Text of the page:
Supporting Patients to Make Best Use of Their Medicines
This WUN research group responds to the international priority area of safe and effective medicine use.
Medicines are the most common intervention in health systems in the developed world, but their safe and effective use is far from being assured. Medicines are the most common form of harm in health systems. Only 50-70% of people take their long term medicines as prescribed.
Our research promotes increased patient involvement in decisions about their medicines to improve safe and effective use.
The main themes of the collaborative research are:
- Consumer medicines information – how it can be improved and tested to ensure it is fit for purpose. Current research is looking at tailored information and increasing the amount of ‘benefit’ information in patient leaflets. Rebecca Dickinson, Peter Knapp, Theo Raynor (Leeds); Parisa Aslani, Kim Hamrosi (Sydney); Sue Blalock, Betsy Sleath (Chapel Hill).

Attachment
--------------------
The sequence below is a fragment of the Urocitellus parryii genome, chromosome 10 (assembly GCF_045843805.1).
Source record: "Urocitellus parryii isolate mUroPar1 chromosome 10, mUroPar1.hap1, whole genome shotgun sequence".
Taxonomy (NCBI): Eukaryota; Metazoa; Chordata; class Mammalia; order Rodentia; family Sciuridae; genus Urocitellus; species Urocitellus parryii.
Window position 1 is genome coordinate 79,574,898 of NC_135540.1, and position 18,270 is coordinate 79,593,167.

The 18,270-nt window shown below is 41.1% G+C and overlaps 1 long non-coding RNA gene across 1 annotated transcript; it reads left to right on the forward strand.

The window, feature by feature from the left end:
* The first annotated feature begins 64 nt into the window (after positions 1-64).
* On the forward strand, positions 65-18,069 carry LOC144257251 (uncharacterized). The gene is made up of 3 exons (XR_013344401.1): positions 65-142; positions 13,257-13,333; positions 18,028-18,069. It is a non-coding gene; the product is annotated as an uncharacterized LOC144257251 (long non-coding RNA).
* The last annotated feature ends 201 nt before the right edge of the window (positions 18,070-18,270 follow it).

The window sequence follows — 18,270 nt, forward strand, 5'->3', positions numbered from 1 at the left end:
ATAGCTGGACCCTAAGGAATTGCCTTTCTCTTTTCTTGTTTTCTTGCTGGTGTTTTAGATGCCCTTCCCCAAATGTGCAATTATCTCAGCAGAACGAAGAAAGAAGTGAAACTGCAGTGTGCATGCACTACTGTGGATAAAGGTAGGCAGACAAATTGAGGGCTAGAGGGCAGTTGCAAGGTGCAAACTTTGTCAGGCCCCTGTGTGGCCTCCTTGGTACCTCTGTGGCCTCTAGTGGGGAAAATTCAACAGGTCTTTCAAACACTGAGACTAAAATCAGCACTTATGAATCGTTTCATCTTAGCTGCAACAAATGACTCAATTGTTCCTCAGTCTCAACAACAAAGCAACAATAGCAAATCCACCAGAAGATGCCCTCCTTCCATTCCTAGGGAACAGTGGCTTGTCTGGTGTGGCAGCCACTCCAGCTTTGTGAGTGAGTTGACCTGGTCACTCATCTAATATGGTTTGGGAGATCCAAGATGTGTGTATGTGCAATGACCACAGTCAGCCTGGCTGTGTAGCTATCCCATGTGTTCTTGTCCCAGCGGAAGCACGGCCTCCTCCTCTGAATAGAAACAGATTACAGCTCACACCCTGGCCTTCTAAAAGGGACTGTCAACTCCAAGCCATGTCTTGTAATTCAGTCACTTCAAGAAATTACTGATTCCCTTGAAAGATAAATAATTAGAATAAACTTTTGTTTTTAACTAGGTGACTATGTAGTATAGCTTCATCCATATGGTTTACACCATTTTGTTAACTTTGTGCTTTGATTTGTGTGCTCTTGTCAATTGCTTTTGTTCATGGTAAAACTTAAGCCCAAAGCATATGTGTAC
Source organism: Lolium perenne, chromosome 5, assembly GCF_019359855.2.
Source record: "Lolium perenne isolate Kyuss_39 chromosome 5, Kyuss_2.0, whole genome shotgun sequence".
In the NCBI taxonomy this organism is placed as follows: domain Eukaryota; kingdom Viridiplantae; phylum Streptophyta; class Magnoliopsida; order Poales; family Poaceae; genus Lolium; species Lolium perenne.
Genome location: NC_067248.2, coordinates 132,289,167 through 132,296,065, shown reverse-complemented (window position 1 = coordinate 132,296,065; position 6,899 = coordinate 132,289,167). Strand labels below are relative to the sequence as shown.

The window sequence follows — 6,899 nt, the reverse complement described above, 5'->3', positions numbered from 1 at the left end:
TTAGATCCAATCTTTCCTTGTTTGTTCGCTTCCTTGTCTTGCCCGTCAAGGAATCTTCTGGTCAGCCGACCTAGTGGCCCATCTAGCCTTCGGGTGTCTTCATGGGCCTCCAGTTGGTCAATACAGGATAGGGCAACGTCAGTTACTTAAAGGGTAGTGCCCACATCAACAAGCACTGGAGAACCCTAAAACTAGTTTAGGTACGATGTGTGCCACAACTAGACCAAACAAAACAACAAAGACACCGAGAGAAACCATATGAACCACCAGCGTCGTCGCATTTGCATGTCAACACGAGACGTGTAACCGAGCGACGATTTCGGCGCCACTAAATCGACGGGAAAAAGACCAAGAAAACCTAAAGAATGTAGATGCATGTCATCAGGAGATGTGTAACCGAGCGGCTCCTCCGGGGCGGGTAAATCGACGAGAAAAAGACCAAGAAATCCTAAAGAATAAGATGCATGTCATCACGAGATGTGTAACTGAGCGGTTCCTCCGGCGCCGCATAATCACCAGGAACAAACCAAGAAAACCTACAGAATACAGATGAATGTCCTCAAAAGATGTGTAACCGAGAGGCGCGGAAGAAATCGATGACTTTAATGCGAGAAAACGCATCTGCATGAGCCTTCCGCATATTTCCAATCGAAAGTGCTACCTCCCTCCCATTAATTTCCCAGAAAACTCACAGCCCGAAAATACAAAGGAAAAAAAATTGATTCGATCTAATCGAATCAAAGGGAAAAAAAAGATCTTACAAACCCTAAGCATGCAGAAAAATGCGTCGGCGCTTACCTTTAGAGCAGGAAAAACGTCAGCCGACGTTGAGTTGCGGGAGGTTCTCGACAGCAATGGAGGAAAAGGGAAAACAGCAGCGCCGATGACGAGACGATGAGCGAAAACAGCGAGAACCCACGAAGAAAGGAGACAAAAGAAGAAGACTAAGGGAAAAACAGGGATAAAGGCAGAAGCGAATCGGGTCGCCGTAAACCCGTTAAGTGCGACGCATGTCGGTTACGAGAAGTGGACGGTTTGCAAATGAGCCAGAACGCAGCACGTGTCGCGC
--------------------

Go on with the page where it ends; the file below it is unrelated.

- Medicines reconciliation at the hospital interface – a taxonomy has been developed, and qualitative work is planned to explore the patient journey from home to hospital and back. Tim Chen, Rebekah Moles (Sydney); Michelle Chui, Beth Martin (Wisconsin-Madison); David Alldred, Duncan Petty (Leeds)
- Role of community pharmacists in care of people with diabetes – with an emphasis on people from ethnic minorities and under-represented communities. A survey of community pharmacist activities is being planned. Eva Vivian, Henry Young (Wisconsin-Madison); Arnold Zermansky (Leeds); Ines Krass (Sydney).